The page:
Referring generally to
The method may also comprise processing the signal representative of the temperature of the superconductive rotor coil 12 received from the temperature sensor 38, as represented by block 56. The quench control system 20 is operable to receive the signal representative of the temperature of the superconductive rotor coil 12 from the telemetry 18 and determine the temperature of the superconductive rotor coil 12. As noted above, the quench control system 20 may compensate for any magneto-resistance effects experienced by the temperature sensor 38 due to the magnetic field produced by the superconductive rotor coil 12.
The method also comprises determining if a quench condition exists based on the temperature of the superconductive rotor coil 12, as represented by block 58. If the temperature of the superconductive rotor coil 12 rises to the defined temperature, the quench control system 20 determines that quenching is occurring. If quenching is occurring, the quench control system 20 activates the dump circuit 22 to reduce the current flowing in the superconductive rotor coil 12, as represented by block 60. The dump circuit 22 removes power to the coil 12 and couples the coil 12 to a dump resistor in the dump circuit 22 to discharge the magnetic energy stored in the coil 12, further reducing the flow of current in the coil 12. With no current flowing through the coil 12, no resistive heating can occur in the coil 12. Thus, the superconductive coil 12 is protected from the harmful effects of quenching.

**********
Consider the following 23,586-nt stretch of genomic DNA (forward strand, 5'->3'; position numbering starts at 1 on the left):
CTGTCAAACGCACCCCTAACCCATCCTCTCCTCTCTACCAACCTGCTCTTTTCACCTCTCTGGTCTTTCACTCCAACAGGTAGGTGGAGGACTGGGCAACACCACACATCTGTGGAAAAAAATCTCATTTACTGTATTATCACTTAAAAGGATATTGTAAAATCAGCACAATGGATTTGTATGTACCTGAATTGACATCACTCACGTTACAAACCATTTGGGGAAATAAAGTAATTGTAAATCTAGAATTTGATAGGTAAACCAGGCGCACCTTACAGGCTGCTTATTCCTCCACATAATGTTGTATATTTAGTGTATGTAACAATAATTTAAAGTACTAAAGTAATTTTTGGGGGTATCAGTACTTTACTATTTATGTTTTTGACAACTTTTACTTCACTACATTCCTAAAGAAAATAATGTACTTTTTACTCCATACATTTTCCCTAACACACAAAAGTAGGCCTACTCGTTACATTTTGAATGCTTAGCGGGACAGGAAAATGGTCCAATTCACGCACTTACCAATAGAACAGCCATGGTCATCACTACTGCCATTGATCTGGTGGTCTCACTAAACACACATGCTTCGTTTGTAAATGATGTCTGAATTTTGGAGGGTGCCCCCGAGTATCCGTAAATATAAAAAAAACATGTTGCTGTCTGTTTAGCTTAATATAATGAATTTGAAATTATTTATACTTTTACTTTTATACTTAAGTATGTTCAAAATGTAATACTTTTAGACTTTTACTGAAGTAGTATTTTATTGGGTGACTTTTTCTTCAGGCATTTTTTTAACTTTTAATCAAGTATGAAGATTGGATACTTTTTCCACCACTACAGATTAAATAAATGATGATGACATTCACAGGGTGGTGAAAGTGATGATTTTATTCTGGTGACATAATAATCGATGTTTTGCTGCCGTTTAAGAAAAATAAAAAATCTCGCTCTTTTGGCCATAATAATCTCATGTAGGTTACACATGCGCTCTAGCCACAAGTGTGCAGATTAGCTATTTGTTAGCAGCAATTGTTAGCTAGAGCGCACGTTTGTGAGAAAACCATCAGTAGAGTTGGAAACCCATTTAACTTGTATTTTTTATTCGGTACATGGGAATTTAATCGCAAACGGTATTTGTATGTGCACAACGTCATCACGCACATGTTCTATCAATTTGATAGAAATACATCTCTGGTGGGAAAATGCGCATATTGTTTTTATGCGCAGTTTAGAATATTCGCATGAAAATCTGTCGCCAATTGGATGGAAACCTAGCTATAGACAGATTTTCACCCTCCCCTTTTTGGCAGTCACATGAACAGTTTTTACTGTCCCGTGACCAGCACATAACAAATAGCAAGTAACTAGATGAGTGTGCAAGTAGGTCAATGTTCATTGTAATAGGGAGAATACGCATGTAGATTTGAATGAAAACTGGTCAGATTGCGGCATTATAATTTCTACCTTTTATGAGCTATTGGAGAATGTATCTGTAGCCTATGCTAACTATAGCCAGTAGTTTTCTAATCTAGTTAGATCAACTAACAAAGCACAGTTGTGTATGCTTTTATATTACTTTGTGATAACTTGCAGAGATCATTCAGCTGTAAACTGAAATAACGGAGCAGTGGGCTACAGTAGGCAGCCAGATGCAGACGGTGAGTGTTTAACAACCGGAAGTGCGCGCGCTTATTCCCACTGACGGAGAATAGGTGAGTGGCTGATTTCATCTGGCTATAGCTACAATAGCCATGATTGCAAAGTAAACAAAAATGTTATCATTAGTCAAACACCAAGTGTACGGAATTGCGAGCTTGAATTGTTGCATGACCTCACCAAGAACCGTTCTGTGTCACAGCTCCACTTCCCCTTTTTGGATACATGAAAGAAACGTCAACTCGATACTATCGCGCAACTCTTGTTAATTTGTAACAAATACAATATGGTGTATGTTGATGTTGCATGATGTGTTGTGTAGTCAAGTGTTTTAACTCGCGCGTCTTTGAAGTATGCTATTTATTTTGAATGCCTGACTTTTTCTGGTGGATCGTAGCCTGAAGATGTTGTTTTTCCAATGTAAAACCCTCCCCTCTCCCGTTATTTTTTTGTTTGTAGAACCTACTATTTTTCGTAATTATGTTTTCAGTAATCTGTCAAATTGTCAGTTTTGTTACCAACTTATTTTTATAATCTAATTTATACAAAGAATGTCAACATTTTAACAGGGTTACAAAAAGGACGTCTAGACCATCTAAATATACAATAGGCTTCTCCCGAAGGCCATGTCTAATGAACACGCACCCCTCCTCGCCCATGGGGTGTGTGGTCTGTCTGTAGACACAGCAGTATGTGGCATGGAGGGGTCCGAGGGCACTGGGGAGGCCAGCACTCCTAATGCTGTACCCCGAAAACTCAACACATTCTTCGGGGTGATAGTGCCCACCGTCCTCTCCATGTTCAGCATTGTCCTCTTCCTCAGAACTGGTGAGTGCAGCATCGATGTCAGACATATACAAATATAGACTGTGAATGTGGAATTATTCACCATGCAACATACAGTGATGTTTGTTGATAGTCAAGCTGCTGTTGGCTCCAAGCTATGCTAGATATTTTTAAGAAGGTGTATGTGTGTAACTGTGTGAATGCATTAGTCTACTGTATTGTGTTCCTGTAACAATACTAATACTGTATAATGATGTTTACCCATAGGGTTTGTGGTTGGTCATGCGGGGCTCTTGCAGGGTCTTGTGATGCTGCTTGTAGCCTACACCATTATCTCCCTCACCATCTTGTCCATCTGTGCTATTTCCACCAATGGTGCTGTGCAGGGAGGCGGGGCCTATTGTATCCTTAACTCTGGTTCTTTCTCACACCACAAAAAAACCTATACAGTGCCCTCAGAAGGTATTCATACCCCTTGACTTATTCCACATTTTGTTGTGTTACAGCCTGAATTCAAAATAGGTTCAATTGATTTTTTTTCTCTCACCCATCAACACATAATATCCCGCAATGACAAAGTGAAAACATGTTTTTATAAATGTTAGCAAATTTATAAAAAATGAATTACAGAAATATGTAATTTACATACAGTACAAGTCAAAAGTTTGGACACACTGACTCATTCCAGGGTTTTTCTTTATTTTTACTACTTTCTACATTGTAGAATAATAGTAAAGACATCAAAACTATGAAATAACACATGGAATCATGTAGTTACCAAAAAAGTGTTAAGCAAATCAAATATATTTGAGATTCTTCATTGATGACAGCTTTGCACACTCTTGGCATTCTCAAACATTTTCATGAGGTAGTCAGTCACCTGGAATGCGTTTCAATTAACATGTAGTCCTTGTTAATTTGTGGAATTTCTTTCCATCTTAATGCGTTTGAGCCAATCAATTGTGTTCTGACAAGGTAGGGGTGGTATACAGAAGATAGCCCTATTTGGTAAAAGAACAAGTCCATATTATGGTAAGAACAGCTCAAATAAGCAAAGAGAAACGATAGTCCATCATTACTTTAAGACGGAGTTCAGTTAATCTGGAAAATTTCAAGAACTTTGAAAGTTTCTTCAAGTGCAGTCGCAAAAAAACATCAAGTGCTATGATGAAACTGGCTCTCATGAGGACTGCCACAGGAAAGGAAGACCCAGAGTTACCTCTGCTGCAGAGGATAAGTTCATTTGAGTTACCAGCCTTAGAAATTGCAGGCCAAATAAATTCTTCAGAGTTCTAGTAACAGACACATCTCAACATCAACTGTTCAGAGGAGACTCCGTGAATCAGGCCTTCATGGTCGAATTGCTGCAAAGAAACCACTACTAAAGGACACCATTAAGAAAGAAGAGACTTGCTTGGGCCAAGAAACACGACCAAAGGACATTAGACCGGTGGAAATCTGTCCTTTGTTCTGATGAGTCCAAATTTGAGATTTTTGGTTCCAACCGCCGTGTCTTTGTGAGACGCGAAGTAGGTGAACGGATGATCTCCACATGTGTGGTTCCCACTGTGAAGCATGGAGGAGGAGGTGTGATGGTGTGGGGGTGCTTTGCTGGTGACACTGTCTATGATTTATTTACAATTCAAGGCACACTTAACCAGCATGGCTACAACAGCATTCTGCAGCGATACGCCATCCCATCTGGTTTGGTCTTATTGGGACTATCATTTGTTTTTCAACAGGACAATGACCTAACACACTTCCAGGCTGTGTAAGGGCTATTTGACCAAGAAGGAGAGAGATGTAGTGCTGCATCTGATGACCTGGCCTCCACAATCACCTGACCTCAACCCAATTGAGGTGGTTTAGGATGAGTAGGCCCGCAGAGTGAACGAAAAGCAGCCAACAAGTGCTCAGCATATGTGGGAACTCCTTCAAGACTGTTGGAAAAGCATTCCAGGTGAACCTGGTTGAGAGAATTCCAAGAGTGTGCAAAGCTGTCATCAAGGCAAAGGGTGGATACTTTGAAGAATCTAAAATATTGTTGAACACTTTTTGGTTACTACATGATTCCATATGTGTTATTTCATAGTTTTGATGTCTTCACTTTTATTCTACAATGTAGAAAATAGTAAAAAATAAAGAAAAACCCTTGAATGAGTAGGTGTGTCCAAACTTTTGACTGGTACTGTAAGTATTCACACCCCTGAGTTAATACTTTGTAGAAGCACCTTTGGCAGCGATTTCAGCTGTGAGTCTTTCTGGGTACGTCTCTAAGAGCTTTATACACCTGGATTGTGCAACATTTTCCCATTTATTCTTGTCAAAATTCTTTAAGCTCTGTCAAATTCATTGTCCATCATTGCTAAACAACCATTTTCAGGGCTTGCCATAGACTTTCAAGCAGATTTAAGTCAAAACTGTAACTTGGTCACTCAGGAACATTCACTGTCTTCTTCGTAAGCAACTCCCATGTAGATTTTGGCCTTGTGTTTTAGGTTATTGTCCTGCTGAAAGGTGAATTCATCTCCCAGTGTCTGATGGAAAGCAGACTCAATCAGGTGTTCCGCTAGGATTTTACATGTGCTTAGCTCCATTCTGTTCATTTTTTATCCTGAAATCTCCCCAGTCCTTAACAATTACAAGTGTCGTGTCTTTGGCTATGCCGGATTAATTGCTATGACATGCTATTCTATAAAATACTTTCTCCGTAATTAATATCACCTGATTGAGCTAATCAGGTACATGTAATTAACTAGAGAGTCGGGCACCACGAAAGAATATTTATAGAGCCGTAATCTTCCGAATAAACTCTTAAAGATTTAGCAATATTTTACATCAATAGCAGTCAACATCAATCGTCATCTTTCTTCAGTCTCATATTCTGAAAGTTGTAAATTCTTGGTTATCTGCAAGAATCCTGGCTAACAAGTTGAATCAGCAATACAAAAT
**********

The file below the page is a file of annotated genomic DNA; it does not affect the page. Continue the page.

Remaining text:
The techniques described above provide a system and method for protecting a superconductive rotor coil 12 from quenching by using the temperature of the superconductive rotor coil as the indicator of quenching. Using the temperature of the superconductive rotor coil 12 as the indicator of quenching removes the influence of large inductive voltages produced in the rotor 26 from the quench detection process. In addition, the techniques described above increase the ability of the superconductive rotor coil 12 to tolerate resistive heating during quenching by providing a path for heat to flow away from the superconductive coil 12 and into the thermally conductive sheet 46 disposed proximate to the soil 12, thereby reducing the effect of quenching.